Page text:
Coincidences: Messengers of Truth November 11, 2014Posted by heidi skarie in Book Review.
Tags: Coincidences, detective story, historical fiction, Jacqueline Winspear, Maisie Dobbs, mystery, World War 1
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This fall I went to the Minnesota State Fair with my husband and Asher, our one-year-old grandson. We took Asher to see the farm animals and afterward sat down to color a picture. A woman came over and said the picture could be entered in a contest.
When I told her my grandson’s name, she said, “Is he Nick’s son?” Turns out, she used to work for my son-in-law. Thousands of people were at the State Fair that day. What were the chances we would run into someone who knew Asher’s father?
Coincidences happen regularly in our lives, but are we paying attention to them? In a book I read recently, Maisie Dobbs by
Jacqueline Winspear, the main character is a detective in 1929 who pays attention
to coincidences in her line of work. As the story progresses, we learn that Maisie worked for a wealthy London aristocrat when she was thirteen. Her employer, Lady Compton, soon realized how bright Maisie was and had the young woman’s education nourished by Maurice Blanche. Under his influence “Maisie had taken to pondering just about everything that happened in the course of a day, seeing coincidences and patterns in the life around her” (p. 101).
Maurice takes her to see Dr. Khan from Ceylon, a man of wisdom and insight. From Khan she learns to sit in deliberate silence and still the mind. Later that skill serves to help her stay calm when she becomes a nurse in the Great War, serving on the front line. “But for now, Maurice Blanche told Maisie, it was no small coincidence that she often knew what a person was going to say before he or she spoke, or that she seemed to intuit an event before it had occurred” (p. 108).
The story moves seamlessly through the past and present. In the present Maisie tries to solve her first case, which appears to be a simple case of infidelity. Instead it leads to a much deeper mystery that takes her back to the horrors of war and has her dealing with her own unfinished past.
The book is the first in a best-selling series about a lady detective. It is also a historical novel and coming-of-age story. But what I found really interesting is the way Maisie uses her unique abilities to help solve the case and how the case is part of a deeper pattern that helps her face her past and move on.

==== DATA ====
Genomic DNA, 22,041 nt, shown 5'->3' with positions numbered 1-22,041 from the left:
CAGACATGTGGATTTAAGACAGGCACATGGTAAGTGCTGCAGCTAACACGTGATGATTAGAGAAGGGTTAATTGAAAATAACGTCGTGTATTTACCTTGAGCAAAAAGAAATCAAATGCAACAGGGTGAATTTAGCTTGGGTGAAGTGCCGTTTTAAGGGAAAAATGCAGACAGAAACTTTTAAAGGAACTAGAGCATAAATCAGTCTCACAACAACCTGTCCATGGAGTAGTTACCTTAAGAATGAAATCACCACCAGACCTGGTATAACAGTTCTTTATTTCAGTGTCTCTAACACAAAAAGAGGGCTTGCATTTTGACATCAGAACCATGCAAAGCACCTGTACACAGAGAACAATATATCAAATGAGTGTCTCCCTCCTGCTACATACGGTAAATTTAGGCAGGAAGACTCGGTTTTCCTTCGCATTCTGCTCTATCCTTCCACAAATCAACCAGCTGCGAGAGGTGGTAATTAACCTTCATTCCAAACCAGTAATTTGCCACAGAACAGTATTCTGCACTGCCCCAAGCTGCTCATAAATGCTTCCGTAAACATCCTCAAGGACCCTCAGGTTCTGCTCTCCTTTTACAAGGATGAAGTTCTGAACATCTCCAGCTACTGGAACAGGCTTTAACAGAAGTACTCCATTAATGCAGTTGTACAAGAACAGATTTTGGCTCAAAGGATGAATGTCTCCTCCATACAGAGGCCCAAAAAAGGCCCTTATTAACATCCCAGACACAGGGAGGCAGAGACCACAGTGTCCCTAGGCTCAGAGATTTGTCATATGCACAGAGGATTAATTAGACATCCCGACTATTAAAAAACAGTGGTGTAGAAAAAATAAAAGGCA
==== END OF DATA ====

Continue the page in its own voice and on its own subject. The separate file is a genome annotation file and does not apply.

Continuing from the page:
The book reminded me of the larger patterns in my own life, such as running into a woman who knew Asher at the State Fair. We can call chance happenings coincidences, but what if they are anything but a coincidence?
Have you experienced a coincidence that led you to see there’s something beyond your everyday life? I’d love to hear your stories.
Enemy Women by Paulette Jiles October 6, 2014Posted by heidi skarie in Book Review, Past lives.
Tags: Civil War, Enemy Women, Missouri history, past lives, Paulette Jiles
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I recently read a book about the Civil War entitled Enemy Women by Paulette Jiles. The novel is about an aspect of the war I didn’t know about. In Missouri, southern guerilla fighters fought the Union. In response, the Union declared Missouri under martial law, sent in the Union militia and denied the citizens their constitutional rights. In Missouri martial law continued for two years after the war.
The militia used their authority to steal from local people and burn their houses. After three years of war almost the only people left in Missouri were women and children. Some women were accused of aiding guerilla soldiers and were arrested, then sent to prison or hung. Under martial law, the women weren’t entitled to a trial nor was any evidence needed to arrest them.
Each chapter in the book begins with an actual letter or newspaper article written at the time of the Civil War, relating what was happening in the story. This added an element of realism. The novel is well written with detailed descriptions and a spunky heroine who is imaginative and outspoken.